Carrying legacy of Kashmir

This separation from Thee my Love! | a poem by Rasul Mir | 1820-1870

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I can’t withstand.
Helpless you made me,
I may perish in this grief.
Love enter this dwelling,
I shall lock the doors.
Without you, I am extinguished and
Thrown out from this dwelling of love.
I may perish in this grief.
O My saaki you made me oblivious of my existence,
Now tell me whom have thee befriended?
How could they be prettier than me Love?
Listen I may perish in this grief.
In darkness, the pearl seller told me straight truth
The real Pearl lies hidden in a stone only.
Listen love, I may perish in this grief.

(Translation from Kashmiri by a K Mota)

About the Poet:
Rasul Mir (1820-1870) was one of the leading Kashmiri poets of the 19th century. He was born at Doru Shahabad, a historic town in the Anantnag district in Jammu and Kashmir. He was said to have been alive in 1855 AD when Mahmood Gami died. Rasul Mir died a few years before-Maqbool Shah Kralawari (d.1874). He is one of the most celebrated Kashmiri poets and is popularly called as the John Keats of Kashmir. He brought Gazal to Kashmiri poetry. Gazals with rivers , valleys , birds , fruits and imagery of Kashmir are his forte. Romanticism was the main theme of his poetry.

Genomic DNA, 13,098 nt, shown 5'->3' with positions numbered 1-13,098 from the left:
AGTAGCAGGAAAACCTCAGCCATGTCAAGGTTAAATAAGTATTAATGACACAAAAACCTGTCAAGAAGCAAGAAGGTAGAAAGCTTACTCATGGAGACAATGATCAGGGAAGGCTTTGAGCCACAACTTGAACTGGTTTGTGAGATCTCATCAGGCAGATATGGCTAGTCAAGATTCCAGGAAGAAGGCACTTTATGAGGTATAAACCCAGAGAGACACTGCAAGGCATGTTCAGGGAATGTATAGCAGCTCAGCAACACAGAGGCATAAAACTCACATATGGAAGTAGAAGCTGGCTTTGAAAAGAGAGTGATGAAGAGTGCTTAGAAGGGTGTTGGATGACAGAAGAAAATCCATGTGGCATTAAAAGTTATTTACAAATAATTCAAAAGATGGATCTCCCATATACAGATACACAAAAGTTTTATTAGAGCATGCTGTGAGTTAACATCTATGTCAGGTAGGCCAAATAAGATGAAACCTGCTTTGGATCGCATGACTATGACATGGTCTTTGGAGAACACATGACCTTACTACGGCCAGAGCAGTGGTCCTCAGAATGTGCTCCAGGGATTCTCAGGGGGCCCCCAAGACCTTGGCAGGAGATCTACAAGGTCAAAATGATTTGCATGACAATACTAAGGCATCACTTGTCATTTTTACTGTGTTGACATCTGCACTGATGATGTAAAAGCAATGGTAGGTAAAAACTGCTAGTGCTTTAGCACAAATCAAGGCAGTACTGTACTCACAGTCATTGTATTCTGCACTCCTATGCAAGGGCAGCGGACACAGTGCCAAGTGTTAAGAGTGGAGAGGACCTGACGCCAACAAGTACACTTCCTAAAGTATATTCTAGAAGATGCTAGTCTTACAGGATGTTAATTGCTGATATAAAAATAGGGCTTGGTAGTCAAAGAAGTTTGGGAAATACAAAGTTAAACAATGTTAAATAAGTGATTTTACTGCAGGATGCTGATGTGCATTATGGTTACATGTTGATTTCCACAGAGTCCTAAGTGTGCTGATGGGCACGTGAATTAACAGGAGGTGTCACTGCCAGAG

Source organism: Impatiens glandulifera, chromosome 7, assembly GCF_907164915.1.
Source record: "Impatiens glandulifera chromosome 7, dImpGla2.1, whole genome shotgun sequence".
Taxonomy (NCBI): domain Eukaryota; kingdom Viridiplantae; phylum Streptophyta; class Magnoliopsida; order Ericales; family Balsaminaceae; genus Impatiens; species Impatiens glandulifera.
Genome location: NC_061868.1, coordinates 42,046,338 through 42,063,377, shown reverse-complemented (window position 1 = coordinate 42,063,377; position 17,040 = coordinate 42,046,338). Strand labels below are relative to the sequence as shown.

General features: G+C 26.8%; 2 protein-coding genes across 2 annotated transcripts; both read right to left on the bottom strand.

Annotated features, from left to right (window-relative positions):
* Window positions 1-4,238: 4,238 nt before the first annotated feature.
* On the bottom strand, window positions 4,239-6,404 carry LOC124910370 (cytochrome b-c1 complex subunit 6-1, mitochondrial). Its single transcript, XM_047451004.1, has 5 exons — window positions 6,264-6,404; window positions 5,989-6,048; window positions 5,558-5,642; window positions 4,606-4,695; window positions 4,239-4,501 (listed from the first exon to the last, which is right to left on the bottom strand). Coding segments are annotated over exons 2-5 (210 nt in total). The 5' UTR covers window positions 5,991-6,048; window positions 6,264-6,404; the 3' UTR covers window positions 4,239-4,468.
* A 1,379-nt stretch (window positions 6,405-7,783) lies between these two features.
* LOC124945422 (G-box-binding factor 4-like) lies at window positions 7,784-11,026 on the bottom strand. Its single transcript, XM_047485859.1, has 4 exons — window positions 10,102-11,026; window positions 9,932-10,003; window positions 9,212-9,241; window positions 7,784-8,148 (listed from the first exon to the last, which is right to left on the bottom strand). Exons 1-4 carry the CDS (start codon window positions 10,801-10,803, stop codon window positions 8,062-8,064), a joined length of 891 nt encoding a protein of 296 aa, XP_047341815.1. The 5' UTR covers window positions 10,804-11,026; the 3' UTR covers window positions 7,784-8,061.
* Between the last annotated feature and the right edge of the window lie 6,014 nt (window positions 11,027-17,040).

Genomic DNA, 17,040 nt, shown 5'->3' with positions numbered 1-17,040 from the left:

1. Autar Mota says


  2. Dr.khairat Mohammad says

    Brilliant work ,Autarji

  3. Anonymous says

    Please post the original poem in Kashmiri

  4. AK Kaul says

    Being bold in his expression one the senior poets of his times is reported to have said “Rasulya:Che ha chee Jani magri hund karen” & true he is reported to have died young.

  5. Gabriel Iqbal (FB) Oakville, Ontario says

    Wow …transcendental …

  6. Niaz Ahmad says

    How little do we know of our celebrated poets. By design or neglect, we have been deprived of our heritage and our next generation will be ignorant of our past.

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